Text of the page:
Reinstating the river crossing of Scrub Creek Road to reconnect Braemore residents
Scrub Creek Road at Braemore crosses the Brisbane River north of Fulham in the Somerset Regional Council area. The crossing is 100 metres long and is easily inundated with water, even with minor flooding in the Brisbane River.
The Brisbane River is split into two branches just north of Scrub Creek Road due to the natural movement of sediment during wet seasons.
During the 2011-2013 flood events, the eastern channel crossing was damaged and replaced by a concrete bridge. The western channel needed some minor work to keep it functional and open to traffic.
Over the following years, the Brisbane River continued to dump sediment on the eastern channel and forced most of the flow through the western channel. The flood events of February 2022 and May 2022 destroyed a significant portion of the river’s concrete causeway.
This damage was unexpected as the focus was initially on the structural integrity of the culverts and the bridge as they were well overtopped. However, after the water receded, council was caught off guard when more than 10 metres of the concrete causeway washed out.
This resulted in a dozen families who live on the eastern side of the river being completely isolated. This was after they had already been isolated for several weeks. Understandably, frustration and anxiety levels for those residents was high.
In order to restore access, council investigated many alternative access routes through unformed roads and private properties, however, none of these options were considered viable due to the rough terrain and risks involved.
Council was left with no option but to try to reinstate the broken causeway to allow access for the isolated families.
Many challenges were faced due to continuous wet weather, work within the Brisbane River riparian zone, the availability of contractors and materials, and seeking permits and approvals across multiple state agencies, a process that could have taken months.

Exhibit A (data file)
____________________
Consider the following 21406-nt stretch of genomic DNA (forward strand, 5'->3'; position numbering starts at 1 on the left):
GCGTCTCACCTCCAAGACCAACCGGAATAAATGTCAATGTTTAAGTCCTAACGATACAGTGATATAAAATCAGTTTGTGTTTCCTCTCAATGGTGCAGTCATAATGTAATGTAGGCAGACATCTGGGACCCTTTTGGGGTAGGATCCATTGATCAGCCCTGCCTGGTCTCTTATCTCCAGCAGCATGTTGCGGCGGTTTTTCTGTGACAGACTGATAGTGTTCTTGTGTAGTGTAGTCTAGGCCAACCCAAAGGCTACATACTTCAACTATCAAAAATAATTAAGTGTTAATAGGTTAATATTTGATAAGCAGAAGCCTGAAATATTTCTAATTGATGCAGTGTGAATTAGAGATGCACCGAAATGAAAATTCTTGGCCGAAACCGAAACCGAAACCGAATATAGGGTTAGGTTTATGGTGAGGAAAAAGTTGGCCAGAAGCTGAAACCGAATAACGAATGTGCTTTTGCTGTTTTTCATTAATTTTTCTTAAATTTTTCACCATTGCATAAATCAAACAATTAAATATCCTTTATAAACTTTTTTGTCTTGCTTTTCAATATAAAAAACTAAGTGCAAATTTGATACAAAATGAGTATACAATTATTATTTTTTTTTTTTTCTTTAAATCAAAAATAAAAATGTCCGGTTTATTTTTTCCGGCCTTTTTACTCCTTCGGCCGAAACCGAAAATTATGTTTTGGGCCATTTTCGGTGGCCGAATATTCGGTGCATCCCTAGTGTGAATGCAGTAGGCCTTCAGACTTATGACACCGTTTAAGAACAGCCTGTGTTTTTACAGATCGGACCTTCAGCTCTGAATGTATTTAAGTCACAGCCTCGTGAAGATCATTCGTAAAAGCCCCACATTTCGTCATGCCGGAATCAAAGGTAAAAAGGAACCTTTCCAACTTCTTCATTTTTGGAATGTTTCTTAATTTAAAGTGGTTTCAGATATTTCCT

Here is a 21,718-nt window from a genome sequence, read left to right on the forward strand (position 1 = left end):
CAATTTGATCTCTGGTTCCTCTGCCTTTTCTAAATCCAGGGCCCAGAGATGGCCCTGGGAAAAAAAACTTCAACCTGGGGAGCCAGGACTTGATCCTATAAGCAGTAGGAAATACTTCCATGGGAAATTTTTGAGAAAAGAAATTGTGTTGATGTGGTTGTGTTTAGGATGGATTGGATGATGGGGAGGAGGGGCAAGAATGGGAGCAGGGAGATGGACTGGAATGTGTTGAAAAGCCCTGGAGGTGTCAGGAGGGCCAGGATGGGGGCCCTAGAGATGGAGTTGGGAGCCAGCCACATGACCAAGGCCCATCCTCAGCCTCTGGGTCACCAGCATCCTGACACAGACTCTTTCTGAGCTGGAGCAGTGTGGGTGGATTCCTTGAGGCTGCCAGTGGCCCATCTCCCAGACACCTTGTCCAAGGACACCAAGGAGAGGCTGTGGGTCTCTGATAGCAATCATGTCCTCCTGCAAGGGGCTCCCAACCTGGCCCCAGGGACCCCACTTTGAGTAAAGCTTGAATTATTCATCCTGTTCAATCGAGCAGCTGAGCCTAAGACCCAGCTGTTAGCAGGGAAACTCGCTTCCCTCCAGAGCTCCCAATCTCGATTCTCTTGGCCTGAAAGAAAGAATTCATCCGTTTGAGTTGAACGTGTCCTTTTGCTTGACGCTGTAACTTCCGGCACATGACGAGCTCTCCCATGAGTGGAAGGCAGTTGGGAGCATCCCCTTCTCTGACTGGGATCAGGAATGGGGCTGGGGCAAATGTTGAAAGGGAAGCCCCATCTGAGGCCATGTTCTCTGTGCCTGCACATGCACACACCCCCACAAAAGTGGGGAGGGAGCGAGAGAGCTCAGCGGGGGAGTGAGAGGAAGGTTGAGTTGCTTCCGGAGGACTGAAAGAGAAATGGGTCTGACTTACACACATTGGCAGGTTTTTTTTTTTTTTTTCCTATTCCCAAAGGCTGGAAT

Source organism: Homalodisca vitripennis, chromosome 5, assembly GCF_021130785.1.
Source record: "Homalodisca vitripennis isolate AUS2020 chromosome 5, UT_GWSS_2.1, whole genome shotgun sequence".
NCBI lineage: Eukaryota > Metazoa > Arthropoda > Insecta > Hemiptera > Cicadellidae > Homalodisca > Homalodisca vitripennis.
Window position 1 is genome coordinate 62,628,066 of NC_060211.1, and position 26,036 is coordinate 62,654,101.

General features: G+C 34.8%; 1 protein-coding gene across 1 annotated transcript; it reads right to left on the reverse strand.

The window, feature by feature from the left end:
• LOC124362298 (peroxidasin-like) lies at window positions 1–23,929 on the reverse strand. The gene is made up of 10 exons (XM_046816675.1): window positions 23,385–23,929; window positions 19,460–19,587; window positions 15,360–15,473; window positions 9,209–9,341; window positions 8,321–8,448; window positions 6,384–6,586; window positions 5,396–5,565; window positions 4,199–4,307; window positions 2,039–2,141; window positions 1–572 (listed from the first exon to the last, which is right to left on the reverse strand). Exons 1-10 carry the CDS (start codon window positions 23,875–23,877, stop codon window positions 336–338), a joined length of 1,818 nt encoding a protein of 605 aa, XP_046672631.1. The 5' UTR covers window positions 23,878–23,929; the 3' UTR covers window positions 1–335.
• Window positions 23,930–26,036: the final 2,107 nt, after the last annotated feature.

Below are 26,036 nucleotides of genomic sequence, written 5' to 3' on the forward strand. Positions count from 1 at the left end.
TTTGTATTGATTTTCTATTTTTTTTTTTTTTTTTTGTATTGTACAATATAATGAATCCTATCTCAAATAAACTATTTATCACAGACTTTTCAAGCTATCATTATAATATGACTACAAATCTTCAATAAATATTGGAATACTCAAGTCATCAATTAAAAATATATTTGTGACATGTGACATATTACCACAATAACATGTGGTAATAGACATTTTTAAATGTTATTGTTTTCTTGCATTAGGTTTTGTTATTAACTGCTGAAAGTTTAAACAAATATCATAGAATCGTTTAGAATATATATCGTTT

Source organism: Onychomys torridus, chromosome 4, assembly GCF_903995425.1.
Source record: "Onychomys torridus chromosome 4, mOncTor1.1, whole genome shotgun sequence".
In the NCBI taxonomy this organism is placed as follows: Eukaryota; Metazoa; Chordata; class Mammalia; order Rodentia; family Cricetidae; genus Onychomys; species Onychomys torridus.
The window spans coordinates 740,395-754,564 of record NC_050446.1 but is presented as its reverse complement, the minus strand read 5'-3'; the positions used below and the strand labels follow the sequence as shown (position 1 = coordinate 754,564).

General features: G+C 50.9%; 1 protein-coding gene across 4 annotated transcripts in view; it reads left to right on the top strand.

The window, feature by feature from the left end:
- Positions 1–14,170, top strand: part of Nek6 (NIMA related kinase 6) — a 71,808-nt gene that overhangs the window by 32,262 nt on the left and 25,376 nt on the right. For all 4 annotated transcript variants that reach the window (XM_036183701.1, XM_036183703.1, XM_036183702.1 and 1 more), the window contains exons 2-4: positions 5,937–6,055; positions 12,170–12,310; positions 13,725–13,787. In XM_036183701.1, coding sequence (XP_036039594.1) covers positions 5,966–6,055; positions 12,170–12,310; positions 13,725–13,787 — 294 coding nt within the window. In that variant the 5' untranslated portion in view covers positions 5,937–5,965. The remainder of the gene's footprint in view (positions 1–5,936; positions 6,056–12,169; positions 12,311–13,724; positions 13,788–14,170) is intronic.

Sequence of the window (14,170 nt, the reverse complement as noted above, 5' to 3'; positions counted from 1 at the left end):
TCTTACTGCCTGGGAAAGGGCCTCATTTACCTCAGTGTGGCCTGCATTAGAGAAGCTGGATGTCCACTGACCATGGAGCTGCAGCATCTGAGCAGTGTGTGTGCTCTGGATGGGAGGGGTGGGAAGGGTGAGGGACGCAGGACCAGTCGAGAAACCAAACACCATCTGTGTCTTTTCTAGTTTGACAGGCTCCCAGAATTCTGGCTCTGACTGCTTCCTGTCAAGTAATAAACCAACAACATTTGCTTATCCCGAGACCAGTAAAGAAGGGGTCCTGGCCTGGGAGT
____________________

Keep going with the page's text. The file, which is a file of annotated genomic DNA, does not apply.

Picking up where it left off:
Council reached out to the Queensland Reconstruction Authority (QRA) for assistance, and after contact was made the site was inspected by a QRA representative alongside State Recovery Coordinator Major General Jake Ellwood (Retd).
With QRA support, and knowing a solution was needed quickly, council started discussions with several Queensland Government departments about the proposed emergent works to reinstate the causeway.
At the same time, Somerset Regional Council and Braemore residents were keen to improve the flow under the bridge by shifting some of the sediment from the eastern channel. This also reduced pressure on the existing culverts and remaining concrete causeway.
The QRA provided assistance throughout the entire process, aiding efforts to restore road access, remove large rocks and other debris, and shift river sediment from the channel bed to riverbanks.
Without that support, Braemore residents may well have remained isolated for several more weeks, and the impacts of that would have been felt for some time.
The project is now listed for QRA Betterment funding and is currently at design stage.
For more information on the Queensland Betterment Fund, visit www.qra.qld.gov.au/betterment